Like most of our legal system, these laws came from the British common law tradition, which, on the one hand, recognized that a person had the right to protect himself from attacks except that the attack had to occur within the home; i.e., the ‘castle doctrine’ as it was known.  British law did not sanction lethal self-defense outside of one’s domicile, in fact, it was presumed that in a civilized, ordered society, retreat in the face of possible injury was always preferred.

The sanctity of human life transcending the necessity to protect oneself from possible injury disappeared, however, in the evolution of American penal law.  For that matter, the law’s recognition of armed self-protection in the case of home invasions (the ‘castle doctrine’) was extended to justify lethal self-defense in any location where the defender had the legal right to appear.  Cases which upheld this kind of reasoning appeared as early as 1806 and became common in the decades following the Civil War, particularly in the South.

Here is where Professor Light’s narrative gets interesting.  Because what she argues is that armed, self-defense, as codified in SYG laws coupled with concealed-carry laws (CCW) reflect a culture which celebrates the dominance of white men, particularly in the South, where ‘rugged individuality’ is a code for keeping women and African-Americans in their (subservient) ‘place.’ And rather than guns being used to equalize the power relations between white males and everyone else, what the author refers to as do-it-yourself (DIY) security just hardens the degree to which white male dominance continues to control the perceptions of crime, gender and race.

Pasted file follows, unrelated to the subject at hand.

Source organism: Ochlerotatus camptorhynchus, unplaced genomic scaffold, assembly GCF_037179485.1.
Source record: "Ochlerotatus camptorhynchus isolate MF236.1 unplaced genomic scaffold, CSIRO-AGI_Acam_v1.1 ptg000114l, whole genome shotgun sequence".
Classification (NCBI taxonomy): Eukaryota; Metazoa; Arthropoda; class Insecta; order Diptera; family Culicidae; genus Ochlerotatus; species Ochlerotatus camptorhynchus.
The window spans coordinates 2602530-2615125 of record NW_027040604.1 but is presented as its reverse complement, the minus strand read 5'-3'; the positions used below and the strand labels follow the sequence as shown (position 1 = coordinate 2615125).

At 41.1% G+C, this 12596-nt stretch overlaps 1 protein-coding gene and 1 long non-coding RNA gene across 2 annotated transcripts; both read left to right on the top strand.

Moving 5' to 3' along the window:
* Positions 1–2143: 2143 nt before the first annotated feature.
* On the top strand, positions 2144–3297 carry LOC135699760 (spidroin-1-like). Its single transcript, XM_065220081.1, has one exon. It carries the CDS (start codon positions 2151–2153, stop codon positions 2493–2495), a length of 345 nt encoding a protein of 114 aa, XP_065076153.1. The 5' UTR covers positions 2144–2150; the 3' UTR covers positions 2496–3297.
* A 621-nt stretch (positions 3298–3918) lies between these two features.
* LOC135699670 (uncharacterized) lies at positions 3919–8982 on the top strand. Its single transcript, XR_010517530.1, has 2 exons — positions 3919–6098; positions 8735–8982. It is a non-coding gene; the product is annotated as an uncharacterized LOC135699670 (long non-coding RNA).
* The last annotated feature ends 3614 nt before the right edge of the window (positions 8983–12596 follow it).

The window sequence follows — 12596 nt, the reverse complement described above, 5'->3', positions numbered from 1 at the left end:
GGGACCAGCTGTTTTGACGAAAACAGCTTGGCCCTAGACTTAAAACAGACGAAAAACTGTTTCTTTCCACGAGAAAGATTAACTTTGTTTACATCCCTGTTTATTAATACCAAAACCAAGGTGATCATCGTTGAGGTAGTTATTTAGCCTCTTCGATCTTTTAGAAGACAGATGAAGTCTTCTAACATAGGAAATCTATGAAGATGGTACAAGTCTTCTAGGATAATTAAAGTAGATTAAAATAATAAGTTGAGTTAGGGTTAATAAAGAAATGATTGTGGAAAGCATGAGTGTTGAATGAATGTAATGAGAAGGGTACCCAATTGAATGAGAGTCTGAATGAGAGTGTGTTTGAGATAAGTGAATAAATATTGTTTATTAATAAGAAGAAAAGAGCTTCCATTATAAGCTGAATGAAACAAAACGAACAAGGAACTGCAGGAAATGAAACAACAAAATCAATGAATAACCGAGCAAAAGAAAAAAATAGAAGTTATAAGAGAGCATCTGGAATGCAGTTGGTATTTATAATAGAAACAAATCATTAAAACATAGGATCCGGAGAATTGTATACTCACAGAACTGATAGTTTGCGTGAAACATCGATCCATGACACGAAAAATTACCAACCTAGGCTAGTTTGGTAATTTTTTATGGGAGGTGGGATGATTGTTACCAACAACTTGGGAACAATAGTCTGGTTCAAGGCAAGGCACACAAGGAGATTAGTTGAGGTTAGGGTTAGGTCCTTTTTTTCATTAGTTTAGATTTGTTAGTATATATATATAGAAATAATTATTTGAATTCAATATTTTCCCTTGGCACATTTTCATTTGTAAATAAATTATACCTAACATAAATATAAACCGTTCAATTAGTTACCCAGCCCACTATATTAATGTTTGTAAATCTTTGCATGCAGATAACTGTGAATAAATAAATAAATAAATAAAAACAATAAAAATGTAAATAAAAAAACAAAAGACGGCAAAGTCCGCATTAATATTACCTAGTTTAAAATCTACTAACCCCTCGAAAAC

This is a complicated subject and I cannot really do justice to this book or fully discuss its subtle twists and turns. But it should come as no surprise that when we talk about anything related to gun culture (which certainly would embrace SYG) that we are basically talking about the South, because that’s where a majority of the civilian-owned guns and a majority of NRA members happen to be.  And while SYG and CCW laws have spread far beyond Dixie, this region gave birth to those laws and this is where such laws have resulted in significant increases in ‘lawful’ violence against women and Blacks.

The South may have lost the Civil War, but the mind-set which justified slavery back then is the same mind-set that embraces inequality today.  And anyone who believes that owning a gun endows them with more freedom than someone who is unarmed is drinking the same Kool-Aid that Jefferson Davis drank before Fort Sumter when he believed that Lincoln would back down. But plenty of that Kool-Aid is still going around.